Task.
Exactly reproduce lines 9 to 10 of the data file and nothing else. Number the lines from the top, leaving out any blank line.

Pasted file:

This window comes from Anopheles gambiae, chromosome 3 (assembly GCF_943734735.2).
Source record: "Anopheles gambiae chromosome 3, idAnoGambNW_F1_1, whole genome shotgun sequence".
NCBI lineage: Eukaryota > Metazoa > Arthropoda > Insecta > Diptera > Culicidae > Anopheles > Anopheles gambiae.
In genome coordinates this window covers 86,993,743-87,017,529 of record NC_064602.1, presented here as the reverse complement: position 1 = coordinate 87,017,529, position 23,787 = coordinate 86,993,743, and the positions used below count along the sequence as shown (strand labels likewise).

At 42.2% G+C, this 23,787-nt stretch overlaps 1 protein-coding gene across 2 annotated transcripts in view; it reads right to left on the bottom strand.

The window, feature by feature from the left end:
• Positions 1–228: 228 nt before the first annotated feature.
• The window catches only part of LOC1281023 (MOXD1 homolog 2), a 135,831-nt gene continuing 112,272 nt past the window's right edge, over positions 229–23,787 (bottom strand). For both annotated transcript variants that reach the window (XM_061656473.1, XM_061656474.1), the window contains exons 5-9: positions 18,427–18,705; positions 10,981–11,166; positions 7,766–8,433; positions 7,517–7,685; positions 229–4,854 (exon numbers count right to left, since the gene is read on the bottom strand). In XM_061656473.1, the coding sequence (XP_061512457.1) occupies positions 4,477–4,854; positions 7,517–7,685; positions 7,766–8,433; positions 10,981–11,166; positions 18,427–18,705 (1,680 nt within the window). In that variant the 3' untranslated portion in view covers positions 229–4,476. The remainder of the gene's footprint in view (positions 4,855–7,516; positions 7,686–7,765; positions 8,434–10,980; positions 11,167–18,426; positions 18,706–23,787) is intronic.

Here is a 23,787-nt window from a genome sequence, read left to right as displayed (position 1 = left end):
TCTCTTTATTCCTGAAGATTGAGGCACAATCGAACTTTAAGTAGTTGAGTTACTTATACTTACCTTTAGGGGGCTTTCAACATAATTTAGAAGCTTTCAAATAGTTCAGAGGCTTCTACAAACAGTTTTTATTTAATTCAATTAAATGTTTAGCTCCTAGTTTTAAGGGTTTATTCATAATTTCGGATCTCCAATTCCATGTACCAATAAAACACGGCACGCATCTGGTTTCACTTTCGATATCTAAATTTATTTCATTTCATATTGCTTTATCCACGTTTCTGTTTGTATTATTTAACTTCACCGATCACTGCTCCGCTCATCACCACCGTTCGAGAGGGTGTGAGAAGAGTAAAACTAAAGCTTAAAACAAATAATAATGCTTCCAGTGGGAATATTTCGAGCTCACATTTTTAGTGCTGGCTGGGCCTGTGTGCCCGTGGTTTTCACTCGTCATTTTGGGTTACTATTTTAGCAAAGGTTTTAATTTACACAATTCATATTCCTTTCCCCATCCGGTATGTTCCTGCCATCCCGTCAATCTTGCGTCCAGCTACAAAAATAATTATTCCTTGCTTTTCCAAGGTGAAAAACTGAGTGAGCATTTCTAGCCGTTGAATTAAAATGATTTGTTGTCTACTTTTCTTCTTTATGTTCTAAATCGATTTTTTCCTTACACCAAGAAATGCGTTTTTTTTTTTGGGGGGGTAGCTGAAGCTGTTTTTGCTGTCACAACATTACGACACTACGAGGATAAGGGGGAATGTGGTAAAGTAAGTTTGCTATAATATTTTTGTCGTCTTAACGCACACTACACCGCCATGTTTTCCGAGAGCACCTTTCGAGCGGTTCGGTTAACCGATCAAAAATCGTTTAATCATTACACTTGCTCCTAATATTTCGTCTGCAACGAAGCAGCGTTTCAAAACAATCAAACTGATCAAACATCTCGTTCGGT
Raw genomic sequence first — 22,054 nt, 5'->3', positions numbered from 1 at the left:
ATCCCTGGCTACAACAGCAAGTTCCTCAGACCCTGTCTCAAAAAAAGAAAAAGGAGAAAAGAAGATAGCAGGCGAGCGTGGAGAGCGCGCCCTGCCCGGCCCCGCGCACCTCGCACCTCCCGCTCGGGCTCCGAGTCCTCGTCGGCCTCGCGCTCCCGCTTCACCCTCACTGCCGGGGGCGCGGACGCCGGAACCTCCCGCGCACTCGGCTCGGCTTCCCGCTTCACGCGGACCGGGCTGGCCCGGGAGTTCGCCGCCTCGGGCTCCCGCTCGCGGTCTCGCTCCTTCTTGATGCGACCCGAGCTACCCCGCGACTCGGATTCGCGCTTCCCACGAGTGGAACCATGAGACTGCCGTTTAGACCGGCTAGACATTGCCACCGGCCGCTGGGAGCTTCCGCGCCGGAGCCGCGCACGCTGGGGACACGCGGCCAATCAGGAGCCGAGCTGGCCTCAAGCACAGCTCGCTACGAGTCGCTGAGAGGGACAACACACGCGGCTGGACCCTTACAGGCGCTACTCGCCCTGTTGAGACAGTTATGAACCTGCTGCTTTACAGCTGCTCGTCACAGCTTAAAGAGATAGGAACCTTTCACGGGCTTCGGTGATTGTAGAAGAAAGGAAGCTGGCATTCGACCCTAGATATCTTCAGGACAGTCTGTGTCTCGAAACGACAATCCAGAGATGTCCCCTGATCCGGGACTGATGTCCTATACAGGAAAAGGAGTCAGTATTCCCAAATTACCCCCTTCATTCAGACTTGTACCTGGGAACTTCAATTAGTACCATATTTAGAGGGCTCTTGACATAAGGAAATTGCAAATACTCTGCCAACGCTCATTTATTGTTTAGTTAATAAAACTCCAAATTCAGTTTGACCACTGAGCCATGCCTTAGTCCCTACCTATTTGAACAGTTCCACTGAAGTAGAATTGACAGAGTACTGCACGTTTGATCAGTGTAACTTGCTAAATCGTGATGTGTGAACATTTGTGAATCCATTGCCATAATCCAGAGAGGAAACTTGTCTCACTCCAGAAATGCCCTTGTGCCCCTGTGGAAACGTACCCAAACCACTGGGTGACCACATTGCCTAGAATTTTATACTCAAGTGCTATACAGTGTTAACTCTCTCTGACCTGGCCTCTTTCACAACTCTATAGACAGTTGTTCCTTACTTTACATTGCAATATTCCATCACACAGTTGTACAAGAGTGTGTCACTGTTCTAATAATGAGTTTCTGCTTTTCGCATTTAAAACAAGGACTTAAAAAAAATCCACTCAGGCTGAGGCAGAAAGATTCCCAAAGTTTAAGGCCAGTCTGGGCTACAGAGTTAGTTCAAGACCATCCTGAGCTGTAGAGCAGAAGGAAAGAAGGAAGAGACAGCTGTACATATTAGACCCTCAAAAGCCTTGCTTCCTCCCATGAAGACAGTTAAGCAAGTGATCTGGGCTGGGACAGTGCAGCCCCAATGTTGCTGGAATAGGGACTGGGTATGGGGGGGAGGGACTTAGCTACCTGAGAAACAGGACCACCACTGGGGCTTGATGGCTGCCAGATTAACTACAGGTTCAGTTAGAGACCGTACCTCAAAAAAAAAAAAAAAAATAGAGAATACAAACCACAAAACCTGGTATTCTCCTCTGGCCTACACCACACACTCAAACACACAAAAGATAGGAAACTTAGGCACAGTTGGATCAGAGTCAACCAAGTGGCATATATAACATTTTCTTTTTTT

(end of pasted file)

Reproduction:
Here is a 23,787-nt window from a genome sequence, read left to right as displayed (position 1 = left end):
TCTCTTTATTCCTGAAGATTGAGGCACAATCGAACTTTAAGTAGTTGAGTTACTTATACTTACCTTTAGGGGGCTTTCAACATAATTTAGAAGCTTTCAAATAGTTCAGAGGCTTCTACAAACAGTTTTTATTTAATTCAATTAAATGTTTAGCTCCTAGTTTTAAGGGTTTATTCATAATTTCGGATCTCCAATTCCATGTACCAATAAAACACGGCACGCATCTGGTTTCACTTTCGATATCTAAATTTATTTCATTTCATATTGCTTTATCCACGTTTCTGTTTGTATTATTTAACTTCACCGATCACTGCTCCGCTCATCACCACCGTTCGAGAGGGTGTGAGAAGAGTAAAACTAAAGCTTAAAACAAATAATAATGCTTCCAGTGGGAATATTTCGAGCTCACATTTTTAGTGCTGGCTGGGCCTGTGTGCCCGTGGTTTTCACTCGTCATTTTGGGTTACTATTTTAGCAAAGGTTTTAATTTACACAATTCATATTCCTTTCCCCATCCGGTATGTTCCTGCCATCCCGTCAATCTTGCGTCCAGCTACAAAAATAATTATTCCTTGCTTTTCCAAGGTGAAAAACTGAGTGAGCATTTCTAGCCGTTGAATTAAAATGATTTGTTGTCTACTTTTCTTCTTTATGTTCTAAATCGATTTTTTCCTTACACCAAGAAATGCGTTTTTTTTTTTGGGGGGGTAGCTGAAGCTGTTTTTGCTGTCACAACATTACGACACTACGAGGATAAGGGGGAATGTGGTAAAGTAAGTTTGCTATAATATTTTTGTCGTCTTAACGCACACTACACCGCCATGTTTTCCGAGAGCACCTTTCGAGCGGTTCGGTTAACCGATCAAAAATCGTTTAATCATTACACTTGCTCCTAATATTTCGTCTGCAACGAAGCAGCGTTTCAAAACAATCAAACTGATCAAACATCTCGTTCGGT